From the very first day of practice, and every single day after that you must emphasize the little things. Just like someone in the Christian faith never moves on from the basic and fundamental message of the Gospel, a basketball player never moves on from the need to have the basic and fundamental aspects of the game down. A good ball player is constantly going over and refining their basic, fundamental skills of the game. No player, not even guys like Pete Maravich, Larry Bird, Michael Jordan, Kobe Bryant, Tim Duncan, Kevin Durant, or Lebron James could ever practice too much, improve their ball-handling enough, tweak their footwork, work on their shot too much, go over too much film, or be in the gym too long, to have reached a level that moved on past the need to continue to work on those basic skills.
Every coach needs to sit down and explain to his players what is acceptable and what he is expecting of them. It may take a little while at first but once the players realize what is expected of them, and they buy into the system with the hopes of achieving an end goal, they will earnestly do what is expected of them. Since most players would have never been held accountable like this before, a little grace should always be shown at the beginning. They need to understand the value of doing the little things and and be committed to doing them. Whether a coach has to run his team or repeat a certain drill for days until they get it right, it is the coach’s job to ingrain in his players the details of this great game until it becomes second nature. Coaches also aren’t to show favoritism, whether it is their best player or the 12th man, they strive to make sure that everyone is doing their job correctly and putting forth their best effort.
Just as relationships with spouses, friends, family, parents, children, small groups, etc. serve to expose and uncover deep heart issues in our lives, certain situations in basketball will reveal areas of your game that are lacking. For the sake of maturation and development, coaches should put their team in circumstances that will test them, help them to come up against obstacles in the game that will reveal those who can’t or won’t do the little things. Conditioning is one of the greatest ways to do this. When players get tired or have to do something that is hard you begin to see their true nature. Just as someone who is going through a very hard time, and is extremely stressed out by their current circumstances at home, school, and/or work; how they react to the storms of life will be a greater testament of their character than how well they handle having money in the bank, good health, and they’re at a party having fun.
The players who don’t buckle under a little pressure, the guys who touch the line every time, don’t go down to their knees after every sprint, and who encourage their teammates throughout drills are the players you can trust. These are ones who are going to be able to execute a play the right way at the end of a close game. It is the coach’s job to encourage all his players to do this, to put their heart into it, to give it their all, and to really buy into the team.
During a game or even in practice a coach is not always going to be able to stop play every time a player closes out without high hands, isn’t in the right defensive position, didn’t put a body on someone as a shot went up, didn’t crash the boards, didn’t shoot with proper form, threw a lazy pass, etc. However it is still very important to focus on the details and a great way to do that is film. It is a lot easier for players to correct something if they can see themselves doing it the wrong way. I once heard a commentator say during a review in a big game, “the film doesn’t lie…” And that is exactly true. If a player is continually forgetting to close out with high hands in a game, going right every single time they get the ball, or is always out of position on defense, a coach can use film to sit them down and show them what they are doing wrong.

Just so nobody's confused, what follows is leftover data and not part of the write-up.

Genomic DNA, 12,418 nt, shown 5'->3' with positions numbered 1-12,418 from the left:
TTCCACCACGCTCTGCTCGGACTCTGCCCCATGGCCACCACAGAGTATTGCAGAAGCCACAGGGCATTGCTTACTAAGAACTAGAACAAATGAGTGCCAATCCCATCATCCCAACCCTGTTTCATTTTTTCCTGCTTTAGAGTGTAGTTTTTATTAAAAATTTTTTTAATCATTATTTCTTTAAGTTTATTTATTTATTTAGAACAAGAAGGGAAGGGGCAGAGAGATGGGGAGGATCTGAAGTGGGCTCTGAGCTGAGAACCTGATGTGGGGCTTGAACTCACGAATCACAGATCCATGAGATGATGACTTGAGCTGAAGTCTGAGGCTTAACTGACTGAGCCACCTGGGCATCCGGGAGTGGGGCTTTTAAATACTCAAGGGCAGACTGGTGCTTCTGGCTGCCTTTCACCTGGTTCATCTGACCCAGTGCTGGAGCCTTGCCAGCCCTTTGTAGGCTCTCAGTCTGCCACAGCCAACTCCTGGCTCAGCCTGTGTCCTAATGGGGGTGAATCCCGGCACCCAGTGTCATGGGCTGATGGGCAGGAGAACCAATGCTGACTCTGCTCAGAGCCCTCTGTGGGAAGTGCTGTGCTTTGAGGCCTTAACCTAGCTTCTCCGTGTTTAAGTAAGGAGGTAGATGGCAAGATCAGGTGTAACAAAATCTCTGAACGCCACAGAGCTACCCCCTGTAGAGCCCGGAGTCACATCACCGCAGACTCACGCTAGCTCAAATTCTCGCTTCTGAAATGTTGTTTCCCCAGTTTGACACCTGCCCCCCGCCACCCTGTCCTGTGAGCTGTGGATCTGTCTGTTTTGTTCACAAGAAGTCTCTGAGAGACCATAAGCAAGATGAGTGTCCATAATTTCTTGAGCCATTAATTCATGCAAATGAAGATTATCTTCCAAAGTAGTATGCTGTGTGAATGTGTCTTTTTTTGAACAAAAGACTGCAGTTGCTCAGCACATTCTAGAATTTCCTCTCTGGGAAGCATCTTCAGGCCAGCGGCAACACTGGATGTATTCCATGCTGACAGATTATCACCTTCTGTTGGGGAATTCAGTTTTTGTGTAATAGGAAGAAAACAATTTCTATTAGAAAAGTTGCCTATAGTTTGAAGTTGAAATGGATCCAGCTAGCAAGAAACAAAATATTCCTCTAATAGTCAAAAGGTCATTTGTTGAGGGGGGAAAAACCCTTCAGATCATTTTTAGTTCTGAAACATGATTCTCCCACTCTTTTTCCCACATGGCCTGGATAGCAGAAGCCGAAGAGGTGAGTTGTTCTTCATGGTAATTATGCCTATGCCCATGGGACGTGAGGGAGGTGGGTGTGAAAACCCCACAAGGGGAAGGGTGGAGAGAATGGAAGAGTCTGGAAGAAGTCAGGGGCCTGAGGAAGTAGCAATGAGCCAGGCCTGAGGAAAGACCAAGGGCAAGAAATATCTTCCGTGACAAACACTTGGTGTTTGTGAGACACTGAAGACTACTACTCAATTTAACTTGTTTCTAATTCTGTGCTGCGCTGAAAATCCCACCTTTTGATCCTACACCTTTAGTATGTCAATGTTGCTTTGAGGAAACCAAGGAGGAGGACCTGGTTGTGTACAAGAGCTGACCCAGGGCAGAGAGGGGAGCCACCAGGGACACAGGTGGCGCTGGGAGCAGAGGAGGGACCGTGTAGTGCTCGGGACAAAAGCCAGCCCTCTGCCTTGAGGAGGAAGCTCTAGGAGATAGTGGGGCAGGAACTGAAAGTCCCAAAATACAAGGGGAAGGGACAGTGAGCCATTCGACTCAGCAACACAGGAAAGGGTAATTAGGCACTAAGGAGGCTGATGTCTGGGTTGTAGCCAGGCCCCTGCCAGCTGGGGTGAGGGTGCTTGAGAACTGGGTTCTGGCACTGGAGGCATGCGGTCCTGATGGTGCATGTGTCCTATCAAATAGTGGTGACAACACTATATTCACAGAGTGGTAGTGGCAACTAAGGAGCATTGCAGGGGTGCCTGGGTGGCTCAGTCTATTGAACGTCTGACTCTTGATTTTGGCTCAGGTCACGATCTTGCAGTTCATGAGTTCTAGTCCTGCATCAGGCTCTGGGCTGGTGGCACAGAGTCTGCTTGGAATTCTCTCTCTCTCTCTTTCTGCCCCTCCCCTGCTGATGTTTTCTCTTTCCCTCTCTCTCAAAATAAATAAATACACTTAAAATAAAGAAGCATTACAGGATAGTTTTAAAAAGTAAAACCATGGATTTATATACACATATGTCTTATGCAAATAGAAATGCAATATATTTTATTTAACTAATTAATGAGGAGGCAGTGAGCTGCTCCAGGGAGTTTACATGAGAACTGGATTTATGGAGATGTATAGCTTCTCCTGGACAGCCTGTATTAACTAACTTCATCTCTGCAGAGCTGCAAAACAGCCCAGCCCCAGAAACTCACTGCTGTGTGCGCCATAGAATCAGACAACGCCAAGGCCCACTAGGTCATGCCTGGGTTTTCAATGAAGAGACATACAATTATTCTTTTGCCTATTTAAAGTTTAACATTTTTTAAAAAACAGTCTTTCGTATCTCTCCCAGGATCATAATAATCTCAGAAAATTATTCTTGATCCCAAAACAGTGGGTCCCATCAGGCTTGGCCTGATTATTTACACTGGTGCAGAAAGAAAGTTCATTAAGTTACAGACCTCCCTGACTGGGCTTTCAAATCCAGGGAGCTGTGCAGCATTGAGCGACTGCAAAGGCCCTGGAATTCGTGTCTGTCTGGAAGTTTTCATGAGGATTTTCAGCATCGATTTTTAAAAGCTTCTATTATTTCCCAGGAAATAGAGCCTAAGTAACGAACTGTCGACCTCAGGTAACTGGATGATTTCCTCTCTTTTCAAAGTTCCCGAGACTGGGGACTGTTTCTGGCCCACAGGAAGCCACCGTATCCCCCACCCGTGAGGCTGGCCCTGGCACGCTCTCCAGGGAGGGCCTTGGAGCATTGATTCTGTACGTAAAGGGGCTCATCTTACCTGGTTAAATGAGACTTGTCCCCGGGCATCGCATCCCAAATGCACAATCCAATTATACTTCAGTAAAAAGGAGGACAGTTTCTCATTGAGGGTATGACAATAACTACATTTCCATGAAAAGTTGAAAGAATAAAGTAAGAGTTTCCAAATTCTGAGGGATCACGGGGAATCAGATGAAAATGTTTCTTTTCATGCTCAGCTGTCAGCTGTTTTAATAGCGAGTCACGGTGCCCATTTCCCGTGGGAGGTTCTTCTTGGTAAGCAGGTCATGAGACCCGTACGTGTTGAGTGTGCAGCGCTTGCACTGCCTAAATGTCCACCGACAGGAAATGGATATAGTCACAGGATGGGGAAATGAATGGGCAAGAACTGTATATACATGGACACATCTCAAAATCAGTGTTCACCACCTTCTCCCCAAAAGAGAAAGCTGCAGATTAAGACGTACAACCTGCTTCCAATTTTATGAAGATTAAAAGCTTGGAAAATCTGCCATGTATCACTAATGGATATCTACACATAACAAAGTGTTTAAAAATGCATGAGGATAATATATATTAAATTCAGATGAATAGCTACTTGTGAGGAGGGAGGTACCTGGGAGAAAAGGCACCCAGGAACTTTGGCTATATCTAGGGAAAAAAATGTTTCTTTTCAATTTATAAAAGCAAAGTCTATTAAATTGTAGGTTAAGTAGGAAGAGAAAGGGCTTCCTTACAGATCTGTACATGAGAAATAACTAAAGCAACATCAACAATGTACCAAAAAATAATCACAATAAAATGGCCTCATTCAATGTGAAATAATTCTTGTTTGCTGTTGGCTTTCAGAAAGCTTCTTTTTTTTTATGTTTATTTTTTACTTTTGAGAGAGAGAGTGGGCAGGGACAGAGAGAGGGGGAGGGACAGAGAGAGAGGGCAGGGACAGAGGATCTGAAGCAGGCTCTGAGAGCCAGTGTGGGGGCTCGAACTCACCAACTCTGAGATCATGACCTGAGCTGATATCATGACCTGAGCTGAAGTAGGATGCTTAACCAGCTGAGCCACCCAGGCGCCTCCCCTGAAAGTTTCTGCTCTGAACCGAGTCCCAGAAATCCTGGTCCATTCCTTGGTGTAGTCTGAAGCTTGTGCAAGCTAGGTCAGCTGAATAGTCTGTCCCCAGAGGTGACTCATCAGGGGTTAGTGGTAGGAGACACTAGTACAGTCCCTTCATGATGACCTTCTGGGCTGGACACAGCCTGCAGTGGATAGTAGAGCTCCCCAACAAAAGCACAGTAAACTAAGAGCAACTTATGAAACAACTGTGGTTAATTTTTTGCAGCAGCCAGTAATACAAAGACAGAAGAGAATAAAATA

Similar to how a brother in Christ goes to a friend to help him see something in his life that is harming him in hopes of seeing him repent from that, and then strive together for further sanctification to get more of Christ, to know Him more deeply; a coach pursues the maturation of his players. A coach is to strive to make sure that his players understand their correction and discipline is out of a motivation of love and hope for improvement in their ability to play. A good coach earnestly works hard and puts forth a diligent effort to make sure his players understand this.
It is not easy to do all of the little things in life or in basketball. It takes a lot of effort from the coaching staff to communicate, mentor, and guide the players well in hopes to make sure that every day the players are doing things the right way. It also takes a lot of hard work, dedication, and buying into the team’s plan and strategy from the players. It always takes community and team effort.
Basketball really is like a microcosm to so much of life. The game of basketball can teach us so much about ourselves, as well as us being able to take our strengths in life and apply them towards the game. Something that will help make playing basketball easier is for a coach to sit down with his players and explain to them why the little things are so important. If they understand and really believe in what they are doing then they will work harder to accomplish it. It will always be very difficult at first for everyone, so we must try to remember that and not get frustrated quickly. Because over the years when the team has players return and can have some stability, the returning players will be able to help the new players, and it will be easier on the coach, and the team overall. Similar to life, the little details in basketball are what it takes to be great; it is worth the time and effort.